We talk about acute effects of cannabis use (THC) on driving performance with Tom Marcotte, a clinical scientist with decades of experience in this area. We cover the acute cognitive effects of cannabis, the time course of the effects of cannabis on driving performance (based on a driving simulator), the relationship between subjective perceptions of driving performance and actual performance, relevant legal and legislative issues related to cannabis and driving, and differences between recreational and medicinal cannabis on cognition and driving.
A pdf of the transcript for this episode is available here.
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- Terminology (e.g., difference between “marijuana” and “cannabis”)
- Acute cognitive effects of cannabis on driving
- Whether or not legalizing cannabis has affected accident rates
- Methodology, results, and implications of Tom’s recent study on cannabis and driving published in JAMA Psychiatry, including:
- Quantity/dosage effects
- Topography of smoking cannabis
- Whether or not blood alcohol level is useful for determining driving safety
- What aspects of driving were affected
- Time course of the effects
- Resiliency to negative effects
- Participants’ perceptions of their driving ability/safety
- Difference between smoking and ingesting cannabis
Dr. Thomas Marcotte is Professor of Psychiatry at the University of California, San Diego, and Co-Director of the Center for Medicinal Cannabis Research, which has conducted clinical trials of cannabis for over 20 years and has an active, ongoing portfolio exploring the effects of cannabinoids (plant-based, synthetic) in various medical/psychiatric conditions. He is currently the principal investigator on studies addressing the effects that cannabis has on driving performance, both alone and in combination with alcohol, including methods for detecting cannabis-related driving impairment (bodily fluids, standardized field sobriety tests, and tablet-based measures). He is also the principal investigator of an NIH-funded take-home study of cannabis for the treatment of pain, and previously was a co-investigator on cannabis studies addressing pain and spasticity in multiple sclerosis. Dr. Marcotte has served on the editorial boards of Neuropsychology and the Journal of the International Neuropsychological Society, was co-chair of the Research, Data and Technology subcommitte of the State of California Impaired Driving Task Force, and a member on the California Office on Traffic Safety Impaired Driving Blueprint Roundtable. He is co-editor of the book Neuropsychology of Everyday Functioning, 2nd Edition (Marcotte, Schmitter-Edgecombe & Grant).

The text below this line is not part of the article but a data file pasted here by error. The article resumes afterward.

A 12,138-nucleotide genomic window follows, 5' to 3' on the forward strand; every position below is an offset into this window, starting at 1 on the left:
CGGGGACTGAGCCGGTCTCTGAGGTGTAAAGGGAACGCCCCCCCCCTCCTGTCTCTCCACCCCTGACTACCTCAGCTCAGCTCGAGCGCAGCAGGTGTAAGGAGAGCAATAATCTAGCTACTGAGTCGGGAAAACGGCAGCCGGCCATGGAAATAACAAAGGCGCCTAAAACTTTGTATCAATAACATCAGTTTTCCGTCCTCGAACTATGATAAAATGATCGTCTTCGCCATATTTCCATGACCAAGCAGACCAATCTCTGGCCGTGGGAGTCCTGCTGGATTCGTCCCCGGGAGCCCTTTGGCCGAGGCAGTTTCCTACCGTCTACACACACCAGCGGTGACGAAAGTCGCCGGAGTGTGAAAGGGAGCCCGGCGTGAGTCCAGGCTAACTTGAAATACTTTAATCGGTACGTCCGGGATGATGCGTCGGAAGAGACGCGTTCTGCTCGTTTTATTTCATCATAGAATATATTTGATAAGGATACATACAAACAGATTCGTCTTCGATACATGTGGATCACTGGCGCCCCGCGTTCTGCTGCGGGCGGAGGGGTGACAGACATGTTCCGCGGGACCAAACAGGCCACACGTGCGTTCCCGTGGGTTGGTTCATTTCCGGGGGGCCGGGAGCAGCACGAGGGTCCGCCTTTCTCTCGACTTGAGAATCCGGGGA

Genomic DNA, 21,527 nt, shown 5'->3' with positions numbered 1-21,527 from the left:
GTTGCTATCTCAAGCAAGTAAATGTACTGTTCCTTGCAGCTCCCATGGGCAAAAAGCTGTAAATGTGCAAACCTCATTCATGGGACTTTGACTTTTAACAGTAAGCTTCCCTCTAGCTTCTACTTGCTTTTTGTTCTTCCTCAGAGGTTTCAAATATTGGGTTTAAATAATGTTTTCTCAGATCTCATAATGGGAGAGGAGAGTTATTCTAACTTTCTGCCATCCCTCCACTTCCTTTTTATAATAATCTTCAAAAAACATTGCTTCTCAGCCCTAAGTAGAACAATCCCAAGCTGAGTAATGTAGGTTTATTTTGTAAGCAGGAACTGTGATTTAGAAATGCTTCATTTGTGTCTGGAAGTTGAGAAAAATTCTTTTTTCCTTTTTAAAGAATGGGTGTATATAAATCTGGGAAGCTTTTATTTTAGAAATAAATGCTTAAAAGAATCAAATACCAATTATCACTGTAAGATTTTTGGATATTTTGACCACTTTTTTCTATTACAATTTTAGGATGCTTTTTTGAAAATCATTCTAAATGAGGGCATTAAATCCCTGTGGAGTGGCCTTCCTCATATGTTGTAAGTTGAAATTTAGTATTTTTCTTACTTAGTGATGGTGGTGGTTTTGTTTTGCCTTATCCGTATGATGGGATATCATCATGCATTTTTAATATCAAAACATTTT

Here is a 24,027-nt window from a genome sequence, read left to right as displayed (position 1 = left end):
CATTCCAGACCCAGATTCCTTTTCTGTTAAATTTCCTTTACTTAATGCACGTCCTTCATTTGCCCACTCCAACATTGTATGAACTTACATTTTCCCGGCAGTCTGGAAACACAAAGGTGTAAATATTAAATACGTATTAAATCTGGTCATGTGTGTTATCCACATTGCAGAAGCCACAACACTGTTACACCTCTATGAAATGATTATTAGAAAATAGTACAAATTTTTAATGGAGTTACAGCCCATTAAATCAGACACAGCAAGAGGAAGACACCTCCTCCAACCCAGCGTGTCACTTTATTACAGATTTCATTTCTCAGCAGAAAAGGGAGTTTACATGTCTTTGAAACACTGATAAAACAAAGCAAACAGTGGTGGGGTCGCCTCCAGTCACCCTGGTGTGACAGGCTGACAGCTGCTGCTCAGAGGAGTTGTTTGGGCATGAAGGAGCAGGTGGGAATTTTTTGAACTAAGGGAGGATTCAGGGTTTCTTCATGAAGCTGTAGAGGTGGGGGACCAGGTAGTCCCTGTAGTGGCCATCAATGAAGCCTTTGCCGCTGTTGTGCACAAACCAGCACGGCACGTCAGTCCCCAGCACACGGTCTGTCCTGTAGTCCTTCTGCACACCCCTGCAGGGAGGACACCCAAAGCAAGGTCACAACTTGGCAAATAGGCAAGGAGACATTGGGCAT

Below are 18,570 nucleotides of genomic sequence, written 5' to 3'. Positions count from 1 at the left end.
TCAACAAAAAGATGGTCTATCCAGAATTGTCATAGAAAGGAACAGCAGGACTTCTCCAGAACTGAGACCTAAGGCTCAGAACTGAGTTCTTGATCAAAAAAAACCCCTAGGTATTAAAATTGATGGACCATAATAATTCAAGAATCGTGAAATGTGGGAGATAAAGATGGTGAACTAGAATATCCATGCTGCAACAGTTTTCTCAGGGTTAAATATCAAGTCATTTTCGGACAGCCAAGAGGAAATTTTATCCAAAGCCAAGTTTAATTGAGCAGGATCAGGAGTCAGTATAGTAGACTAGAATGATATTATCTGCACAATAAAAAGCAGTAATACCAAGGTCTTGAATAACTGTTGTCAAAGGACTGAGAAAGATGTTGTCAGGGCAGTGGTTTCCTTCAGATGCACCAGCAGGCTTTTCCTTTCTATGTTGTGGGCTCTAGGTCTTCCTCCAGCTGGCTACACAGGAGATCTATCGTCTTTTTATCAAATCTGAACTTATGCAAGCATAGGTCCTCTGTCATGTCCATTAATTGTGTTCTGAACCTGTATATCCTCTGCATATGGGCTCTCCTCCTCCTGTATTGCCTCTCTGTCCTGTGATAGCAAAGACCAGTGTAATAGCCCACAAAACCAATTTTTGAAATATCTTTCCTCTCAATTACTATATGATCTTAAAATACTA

Broyd, S. J., van Hell, H. H., Beale, C., Yuecel, M., & Solowij, N. (2016). Acute and chronic effects of cannabinoids on human cognition: A systematic review. Biological Psychiatry, 79(7), 557-567.
Dellazizzo, L., Potvin, S., Giguère, S., & Dumais, A. (2022). Evidence on the acute and residual neurocognitive effects of cannabis use in adolescents and adults: a systematic meta-review of meta-analyses. Addiction.
Lenné, M. G., Dietze, P. M., Triggs, T. J., Walmsley, S., Murphy, B., & Redman, J. R. (2010). The effects of cannabis and alcohol on simulated arterial driving: Influences of driving experience and task demand. Accident Analysis & Prevention, 42(3), 859-866.
Marcotte, T. D., Umlauf, A., Grelotti, D. J., Sones, E. G., Sobolesky, P. M., Smith, B. E., Hoffman, M. A., Hubbard, J. A., Severson, J., Huestis, M. A., Grant, I., & Fitzgerald, R. L. (in press). Driving performance and cannabis users’ perception of safety: A randomized clinical trial of smoked cannabis of different THC content. JAMA Psychiatry.
Ramaekers, J. G. (2018). Driving under the influence of cannabis: an increasing public health concern. JAMA,319(14), 1433-1434.